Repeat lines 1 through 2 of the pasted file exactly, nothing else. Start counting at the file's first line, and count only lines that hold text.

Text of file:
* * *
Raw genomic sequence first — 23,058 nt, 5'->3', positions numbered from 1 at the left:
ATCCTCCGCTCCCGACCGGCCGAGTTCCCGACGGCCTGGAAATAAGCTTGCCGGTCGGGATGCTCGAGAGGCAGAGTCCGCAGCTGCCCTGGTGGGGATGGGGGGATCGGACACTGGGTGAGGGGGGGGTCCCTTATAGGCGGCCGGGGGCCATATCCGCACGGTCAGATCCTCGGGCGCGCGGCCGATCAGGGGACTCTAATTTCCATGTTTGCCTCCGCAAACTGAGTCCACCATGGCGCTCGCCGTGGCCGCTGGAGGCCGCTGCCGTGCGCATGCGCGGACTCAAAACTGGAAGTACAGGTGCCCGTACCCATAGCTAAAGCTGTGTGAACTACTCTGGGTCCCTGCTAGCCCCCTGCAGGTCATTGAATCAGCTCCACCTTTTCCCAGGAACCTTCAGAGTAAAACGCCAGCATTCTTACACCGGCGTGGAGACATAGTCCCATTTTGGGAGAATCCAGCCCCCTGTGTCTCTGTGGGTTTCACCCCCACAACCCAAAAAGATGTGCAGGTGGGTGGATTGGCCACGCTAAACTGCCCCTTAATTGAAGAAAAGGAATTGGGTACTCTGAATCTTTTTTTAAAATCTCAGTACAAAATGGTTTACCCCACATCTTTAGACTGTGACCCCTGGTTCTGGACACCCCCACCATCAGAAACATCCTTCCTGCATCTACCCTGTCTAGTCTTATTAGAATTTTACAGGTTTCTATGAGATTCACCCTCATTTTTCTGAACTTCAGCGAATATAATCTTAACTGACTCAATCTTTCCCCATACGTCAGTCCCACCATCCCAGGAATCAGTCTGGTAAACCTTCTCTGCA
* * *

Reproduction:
Raw genomic sequence first — 23,058 nt, 5'->3', positions numbered from 1 at the left:
ATCCTCCGCTCCCGACCGGCCGAGTTCCCGACGGCCTGGAAATAAGCTTGCCGGTCGGGATGCTCGAGAGGCAGAGTCCGCAGCTGCCCTGGTGGGGATGGGGGGATCGGACACTGGGTGAGGGGGGGGTCCCTTATAGGCGGCCGGGGGCCATATCCGCACGGTCAGATCCTCGGGCGCGCGGCCGATCAGGGGACTCTAATTTCCATGTTTGCCTCCGCAAACTGAGTCCACCATGGCGCTCGCCGTGGCCGCTGGAGGCCGCTGCCGTGCGCATGCGCGGACTCAAAACTGGAAGTACAGGTGCCCGTACCCATAGCTAAAGCTGTGTGAACTACTCTGGGTCCCTGCTAGCCCCCTGCAGGTCATTGAATCAGCTCCACCTTTTCCCAGGAACCTTCAGAGTAAAACGCCAGCATTCTTACACCGGCGTGGAGACATAGTCCCATTTTGGGAGAATCCAGCCCCCTGTGTCTCTGTGGGTTTCACCCCCACAACCCAAAAAGATGTGCAGGTGGGTGGATTGGCCACGCTAAACTGCCCCTTAATTGAAGAAAAGGAATTGGGTACTCTGAATCTTTTTTTAAAATCTCAGTACAAAATGGTTTACCCCACATCTTTAGACTGTGACCCCTGGTTCTGGACACCCCCACCATCAGAAACATCCTTCCTGCATCTACCCTGTCTAGTCTTATTAGAATTTTACAGGTTTCTATGAGATTCACCCTCATTTTTCTGAACTTCAGCGAATATAATCTTAACTGACTCAATCTTTCCCCATACGTCAGTCCCACCATCCCAGGAATCAGTCTGGTAAACCTTCTCTGCA